Cards don’t let messy finish spoil season
It's one of the gloomiest days of the football season. Surpassing even the most bitter of windy days and the coldest of fall drizzles. It's a day that signals the end, and Thursday was that day for the Eudora Cardinals.
It was equipment check-in day.
And for nearly every team, no amount of winning can offset the fact that it's over.
"It's the worst day of the season," head coach Gregg Webb said. "Even if you make it to the state championship it's a bad day, because things are over. And it hurts many of these guys because this part of their lives is over."
The ending was made even more difficult for this year's Cardinals as the team gave up their equipment just two days removed from a 44-30 season-ending loss to Louisburg in the Class 4A playoffs.
It was a premature ending to a season that by all accounts should still be going on, but isn't.
The season that ended on a black November night began in the blazing July sun with the first gatherings of the seven-on-seven scrimmages.
The offense began to formulate plays and the passing game began to take shape.
As those days turned into official late August practices, the team was full of hope and looked to go even further into the playoffs than the previous year with some returning weapons on offense, but with questions on defense.
The defense lost size on the line, but was returning some hard hitters in the linebacking corps and the secondary.
When the season opener against Wellsville finally rolled around, it was the offense that fostered some questions.
The passing game couldn't quite gel and the ground attack stalled at times.
The team managed just 12 points in sweating out a win against the Eagles, but managed to double that output in avenging a 2004 loss to Osawatomie. The victory over the Trojans still found the offense to be inconsistent.
After the early struggles, the offense and defense came into focus and reeled off some impressive numbers.
Prairie View, Central Heights and rival De Soto all found drowning beneath an offensive deluge and suffocating at the hands of a powerful defense.
Senior receiver Mark Abel and quarterback Kyle Brouhard connected on a season-long 80-yard strike against the Buffalos.
Eudora ran the Vikings out of Laws Field in the first quarter a week later, rolling up a 61-6 victory.
The Cardinals capped the stretch with a thorough-handling of De Soto. Eudora held a 39-0 lead when the starters left the field.
In a six-game span the Cardinals racked up 244 points, while the defense held the opposition to an average of less than 190 total yards per game.
"We had some concerns on defense as the year began," Webb said. "But we led the league in rush defense so that was a big plus for us this year."
The defense ended the year giving up just 146 points in its first eight games.
But for as much of a plus as the stingy defense was, that span of dominance saw the first of what would be some crucial injuries.
Senior fullback and linebacker James Mills twisted an ankle in the first district game against Santa Fe Trail.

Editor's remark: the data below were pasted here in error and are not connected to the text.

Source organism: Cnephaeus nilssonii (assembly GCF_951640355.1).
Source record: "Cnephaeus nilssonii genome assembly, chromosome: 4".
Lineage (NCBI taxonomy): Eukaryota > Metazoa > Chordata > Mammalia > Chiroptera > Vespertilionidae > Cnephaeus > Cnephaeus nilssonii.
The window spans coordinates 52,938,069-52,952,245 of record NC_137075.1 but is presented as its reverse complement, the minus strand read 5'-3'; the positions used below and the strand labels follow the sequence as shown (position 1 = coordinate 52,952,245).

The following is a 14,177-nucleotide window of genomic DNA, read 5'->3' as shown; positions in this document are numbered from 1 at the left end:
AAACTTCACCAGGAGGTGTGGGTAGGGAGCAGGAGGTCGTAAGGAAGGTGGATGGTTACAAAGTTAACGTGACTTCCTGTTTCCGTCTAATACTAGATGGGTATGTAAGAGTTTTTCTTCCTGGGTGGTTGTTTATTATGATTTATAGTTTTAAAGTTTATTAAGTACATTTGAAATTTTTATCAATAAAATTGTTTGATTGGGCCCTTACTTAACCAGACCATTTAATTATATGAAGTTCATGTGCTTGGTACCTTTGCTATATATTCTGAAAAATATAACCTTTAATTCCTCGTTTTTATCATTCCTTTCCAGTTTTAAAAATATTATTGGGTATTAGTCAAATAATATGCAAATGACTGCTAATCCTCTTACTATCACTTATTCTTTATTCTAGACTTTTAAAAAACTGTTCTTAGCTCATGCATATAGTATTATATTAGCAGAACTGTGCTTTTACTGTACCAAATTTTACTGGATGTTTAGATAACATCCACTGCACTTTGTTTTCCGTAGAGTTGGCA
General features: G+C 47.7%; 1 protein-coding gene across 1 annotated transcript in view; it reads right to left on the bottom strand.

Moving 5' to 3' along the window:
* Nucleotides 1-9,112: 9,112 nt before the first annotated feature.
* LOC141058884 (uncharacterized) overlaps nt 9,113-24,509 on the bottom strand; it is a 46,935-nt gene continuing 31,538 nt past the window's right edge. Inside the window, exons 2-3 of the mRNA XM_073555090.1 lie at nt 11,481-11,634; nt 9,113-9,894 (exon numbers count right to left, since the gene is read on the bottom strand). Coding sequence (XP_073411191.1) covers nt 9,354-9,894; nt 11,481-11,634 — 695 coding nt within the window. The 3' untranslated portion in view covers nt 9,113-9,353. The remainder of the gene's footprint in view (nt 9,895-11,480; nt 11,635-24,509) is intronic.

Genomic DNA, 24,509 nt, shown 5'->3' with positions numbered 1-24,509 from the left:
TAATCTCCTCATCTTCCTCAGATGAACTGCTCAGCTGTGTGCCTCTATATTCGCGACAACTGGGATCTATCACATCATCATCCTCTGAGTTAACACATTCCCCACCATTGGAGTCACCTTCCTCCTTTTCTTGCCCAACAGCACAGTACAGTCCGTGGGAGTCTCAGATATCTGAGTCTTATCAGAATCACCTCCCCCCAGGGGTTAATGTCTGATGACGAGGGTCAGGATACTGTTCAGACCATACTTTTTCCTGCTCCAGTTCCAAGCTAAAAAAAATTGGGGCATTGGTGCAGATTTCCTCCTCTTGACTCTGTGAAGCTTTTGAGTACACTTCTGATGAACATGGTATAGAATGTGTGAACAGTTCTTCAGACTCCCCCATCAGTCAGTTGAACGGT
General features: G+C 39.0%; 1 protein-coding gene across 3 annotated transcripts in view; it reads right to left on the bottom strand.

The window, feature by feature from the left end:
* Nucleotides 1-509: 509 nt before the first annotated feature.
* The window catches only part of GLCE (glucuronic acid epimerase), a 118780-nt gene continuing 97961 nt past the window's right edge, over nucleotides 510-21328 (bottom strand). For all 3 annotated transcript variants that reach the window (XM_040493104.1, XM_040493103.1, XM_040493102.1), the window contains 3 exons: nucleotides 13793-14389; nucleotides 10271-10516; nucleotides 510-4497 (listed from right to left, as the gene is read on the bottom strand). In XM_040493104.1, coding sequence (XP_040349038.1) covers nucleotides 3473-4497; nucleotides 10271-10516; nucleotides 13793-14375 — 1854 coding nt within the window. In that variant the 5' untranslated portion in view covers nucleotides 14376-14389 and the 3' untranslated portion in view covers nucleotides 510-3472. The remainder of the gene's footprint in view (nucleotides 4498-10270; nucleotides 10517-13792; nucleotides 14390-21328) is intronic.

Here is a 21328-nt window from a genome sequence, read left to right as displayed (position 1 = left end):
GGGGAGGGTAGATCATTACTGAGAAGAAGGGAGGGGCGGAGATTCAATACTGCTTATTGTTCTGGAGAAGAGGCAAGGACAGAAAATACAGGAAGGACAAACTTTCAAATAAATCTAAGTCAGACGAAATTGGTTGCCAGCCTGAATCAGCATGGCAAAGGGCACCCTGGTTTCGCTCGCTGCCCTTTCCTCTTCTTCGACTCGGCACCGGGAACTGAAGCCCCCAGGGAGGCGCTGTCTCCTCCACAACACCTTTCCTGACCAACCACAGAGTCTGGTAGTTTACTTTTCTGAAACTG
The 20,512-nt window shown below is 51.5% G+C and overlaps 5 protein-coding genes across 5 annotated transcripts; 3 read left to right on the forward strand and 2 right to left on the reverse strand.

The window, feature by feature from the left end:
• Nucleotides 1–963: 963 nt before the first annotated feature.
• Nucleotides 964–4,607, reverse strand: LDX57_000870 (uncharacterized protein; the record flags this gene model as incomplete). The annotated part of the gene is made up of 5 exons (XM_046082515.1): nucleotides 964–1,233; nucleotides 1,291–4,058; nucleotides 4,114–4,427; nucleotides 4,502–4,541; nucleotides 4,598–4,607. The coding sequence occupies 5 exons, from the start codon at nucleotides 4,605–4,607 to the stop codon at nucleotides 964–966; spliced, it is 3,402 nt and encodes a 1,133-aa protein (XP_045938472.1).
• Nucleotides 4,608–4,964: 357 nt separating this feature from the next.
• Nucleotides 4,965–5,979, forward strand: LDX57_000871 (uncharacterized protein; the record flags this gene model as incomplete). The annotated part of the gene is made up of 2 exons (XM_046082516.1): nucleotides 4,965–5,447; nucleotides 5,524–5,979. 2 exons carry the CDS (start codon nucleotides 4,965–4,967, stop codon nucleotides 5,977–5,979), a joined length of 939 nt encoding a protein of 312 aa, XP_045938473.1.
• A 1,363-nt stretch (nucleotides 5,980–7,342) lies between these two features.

That injury was compounded by an anxious 25 minutes a week later, when senior running back Luke Abel lay on the ground at the half of the Spring Hill game, unable to move from the pain of a broken collarbone.
The injury ended Abel's season and the Cards were forced to move on without their leading rusher.
Junior Max Alvarez, an offensive line stalwart, found his season over as a result of an ATV accident that left his leg broken.
"They sucked it up and went forward," Webb said. "They handled the adversity of those injuries and carried on. They are all a great bunch of kids."
Then came Baldwin.
The team had rolled to an 8-0 record, including two victories in district play over Spring Hill and Santa Fe Trail.
The Bulldogs helped the Cardinals to their worst half of football of the season, marred by an ankle and knee injury to Mark Abel -- who was filling in for his cousin at running back -- turnovers, an inability to move the football in the first half and a 20-0 hole. Baldwin ultimately handed Eudora its first loss of the season, 35-20.
Despite the success of the majority of the season, that defeat had more implications for the season than any previous victory.
"That game was a swing game for us," Webb said. "We played one terrible half of football and that ultimately put us on the road against a comparable team in Louisburg for the playoff."
In what would prove to be the finale of the season, the Cardinal defense finally gave way as the Wildcats put up 503 total yards and 29 fourth-quarter points to end the Cardinal campaign.
"We just had one bad quarter on defense," Webb said. "We gave up 29 points in that game and that was it."
The abrupt ending was a disappointment for all involved on the 2005 installment of the Cardinals.
Twelve seniors played their final games in the Cardinal red and those that will return will have to wait a grueling eight months before the cycle can begin again.
Brouhard turned in another outstanding campaign with 12 touchdown passes and more than 1,300 yards passing.
Upon reflection and as the lights go out at Laws Field on another season, the head coach saw much more than the points on the board and the stats in the book.
"This was a great group of kids," Webb said. "They played with pride and heart the entire year. We had great leadership from our seniors and the chemistry was outstanding on this team. They represented the program and the city very well this year."